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I have a problem. I have a string - "\,str\,i,ing" and i need to split by comma before which not have slash. For my string - ["\,str\,i", "ing"]. I'm use next regex

myString.split("[^\],", 2)

but it's doesn't worked.

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You realize the second argument 2 is limiting the number of splits to 2? What is the output of myString.split("[^\],", 2) now? –  Ryan Jun 14 '12 at 15:18
Try myString.split(/[^\],/g), "[^\]," is a string not a regular expression. –  Prusse Jun 14 '12 at 15:22
Actually, I don't think you can use split for this, since it will consume the non-backslash character before the string and Javascript regexes don't support lookbacks. –  hugomg Jun 14 '12 at 15:27
It looks like you're trying to parse a line of CSV with RegEx, but JS doesn't have the ability to do lookbehinds. –  zzzzBov Jun 14 '12 at 15:27

6 Answers 6

Well, this is ridiculous to avoid the lack of lookbehind but seems to get the correct result.

    return a.split('').reverse().join('');

//=> ["\,str\,i", "ing"]
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Uh, this looks even more complicated than mine :-) But cool idea to use lookahead, +1 –  Bergi Jun 14 '12 at 15:40

Not sure about your expected output but you are specifying string not a regex, use:

var arr = "\,str\,i,ing".split(/[^\\],/, 2);

To split using regex, wrap your regex in /..../

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This will remove the character before the comma as well. –  kennebec Jun 14 '12 at 15:28
@kennebec: Well as I have said in my answer, not sure about expected output but have pointed out the way to use regex in conjunction with split –  Sarfraz Jun 14 '12 at 15:30

This is not easily possible with js, because it does not support lookbehind. Even if you'd use a real regex, it would eat the last character:

> "xyz\\,xyz,xyz".split(/[^\\],/, 2)
["xyz\\,xy", "xyz"]

If you don't want the z to be eaten, I'd suggest:

var str = "....";
return str.split(",").reduce(function(res, part) {
    var l = res.length;
    if (l && res[l-1].substr(-1) == "\\" || l<2)
//      ^                        ^^          ^
//  not the first         was escaped      limit
        res[l-1] += ","+part;
}, []);
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Reading between the lines, it looks like you want to split a string by , characters that are not preceded by \ characters.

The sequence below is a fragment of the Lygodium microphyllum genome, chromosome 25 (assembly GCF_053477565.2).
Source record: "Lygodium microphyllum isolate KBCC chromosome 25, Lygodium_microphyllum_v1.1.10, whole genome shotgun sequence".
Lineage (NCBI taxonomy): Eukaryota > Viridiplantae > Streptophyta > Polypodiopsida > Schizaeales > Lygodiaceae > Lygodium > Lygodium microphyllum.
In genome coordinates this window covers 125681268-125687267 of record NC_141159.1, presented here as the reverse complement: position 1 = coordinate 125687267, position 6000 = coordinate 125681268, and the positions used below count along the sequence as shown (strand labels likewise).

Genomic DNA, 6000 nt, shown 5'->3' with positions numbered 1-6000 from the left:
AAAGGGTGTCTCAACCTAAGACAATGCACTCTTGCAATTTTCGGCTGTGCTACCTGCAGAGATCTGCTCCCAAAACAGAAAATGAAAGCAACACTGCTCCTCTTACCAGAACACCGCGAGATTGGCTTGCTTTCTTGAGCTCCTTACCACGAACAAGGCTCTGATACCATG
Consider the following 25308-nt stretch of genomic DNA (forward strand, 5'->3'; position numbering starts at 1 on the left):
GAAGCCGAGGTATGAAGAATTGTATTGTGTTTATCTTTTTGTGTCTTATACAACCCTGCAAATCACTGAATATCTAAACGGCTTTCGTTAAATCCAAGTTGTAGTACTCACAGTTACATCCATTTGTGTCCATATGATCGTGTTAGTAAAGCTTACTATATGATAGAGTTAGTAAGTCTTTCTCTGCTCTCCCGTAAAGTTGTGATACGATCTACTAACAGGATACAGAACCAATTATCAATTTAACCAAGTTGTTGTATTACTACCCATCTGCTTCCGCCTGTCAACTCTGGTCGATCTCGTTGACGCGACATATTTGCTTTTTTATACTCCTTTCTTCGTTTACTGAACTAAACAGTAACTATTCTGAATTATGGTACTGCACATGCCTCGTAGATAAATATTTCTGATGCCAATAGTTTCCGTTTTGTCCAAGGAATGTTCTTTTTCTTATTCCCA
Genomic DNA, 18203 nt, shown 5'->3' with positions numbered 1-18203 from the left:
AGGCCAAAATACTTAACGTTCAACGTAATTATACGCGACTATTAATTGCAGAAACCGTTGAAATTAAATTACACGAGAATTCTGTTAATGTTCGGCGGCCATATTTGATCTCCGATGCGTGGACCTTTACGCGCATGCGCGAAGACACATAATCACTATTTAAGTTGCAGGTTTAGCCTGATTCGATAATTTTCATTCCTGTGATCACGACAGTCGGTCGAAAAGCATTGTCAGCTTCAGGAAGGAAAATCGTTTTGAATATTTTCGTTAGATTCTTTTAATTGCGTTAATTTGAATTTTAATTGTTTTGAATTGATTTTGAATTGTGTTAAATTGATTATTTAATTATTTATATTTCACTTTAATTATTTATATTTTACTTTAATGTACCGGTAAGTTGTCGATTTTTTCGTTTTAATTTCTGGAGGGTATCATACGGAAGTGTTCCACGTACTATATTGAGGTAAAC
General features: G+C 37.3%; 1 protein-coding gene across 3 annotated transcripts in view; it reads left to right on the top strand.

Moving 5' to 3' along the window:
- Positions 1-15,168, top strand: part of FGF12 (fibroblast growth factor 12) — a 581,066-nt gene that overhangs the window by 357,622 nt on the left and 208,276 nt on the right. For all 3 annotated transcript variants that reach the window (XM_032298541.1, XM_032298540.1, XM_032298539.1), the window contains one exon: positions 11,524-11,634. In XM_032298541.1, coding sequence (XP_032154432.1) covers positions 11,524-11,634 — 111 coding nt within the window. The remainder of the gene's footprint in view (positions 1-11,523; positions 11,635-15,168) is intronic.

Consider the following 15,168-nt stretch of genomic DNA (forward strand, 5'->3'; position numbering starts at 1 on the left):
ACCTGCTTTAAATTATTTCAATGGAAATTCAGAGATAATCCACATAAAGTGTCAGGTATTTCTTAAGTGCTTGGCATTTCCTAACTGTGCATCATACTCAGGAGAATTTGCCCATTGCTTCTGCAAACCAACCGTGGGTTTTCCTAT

It would be really great if JavaScript had a regular expression lookbehind (and negative lookbehind) pattern, but unfortunately it does not. What it does have is a lookahead ((?=) )and negative lookahead ((?!)) pattern. Make sure to review the documentation.

You can use these as a lookbehind if you reverse the string:

var str,
//don't forget to escape your backslashes
str = '\\,str\\,i,ing';

//reverse your string
reverseStr = str.split('').reverse().join('');

//split the array on `,`s that aren't followed by `\`
reverseArr = reverseStr.split(/,(?!\\)/);

//reverse the reversed array, and reverse each string in the array
arr = reverseArr.reverse().map(function (val) {
    return val.split('').reverse().join('');
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You picked a tough character to match- a forward slash preceding a comma is apt to disappear while you pass it around in a string, since '\,'==','...

var s= 'My dog, the one with two \\, blue \\,eyes, is asleep.';
var a= [], M, rx=/(\\?),/g;
while((M= rx.exec(s))!= null){
    if(M[1]) continue;
    a.push(s.substring(0, rx.lastIndex-1));
    s= s.substring(rx.lastIndex);
    rx.lastIndex= 0;

/*  returned value: (Array)
My dog 
the one with two \, blue \,eyes 
is asleep.
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Find something which will not be present in your original string, say "@@@". Replace "\\," with it. Split the resulting string by ",". Replace "@@@" back with "\\,".

Something like this:

<script type="text/javascript">
   var s1 = "\\,str\\,i,ing";
   var s2 = s1.replace(/\\,/g,"@@@");
   var s3 = s2.split(",");
   for (var i=0;i<s3.length;i++)
       s3[i] = s3[i].replace(/@@@/g,"\\,");

See JSFiddle

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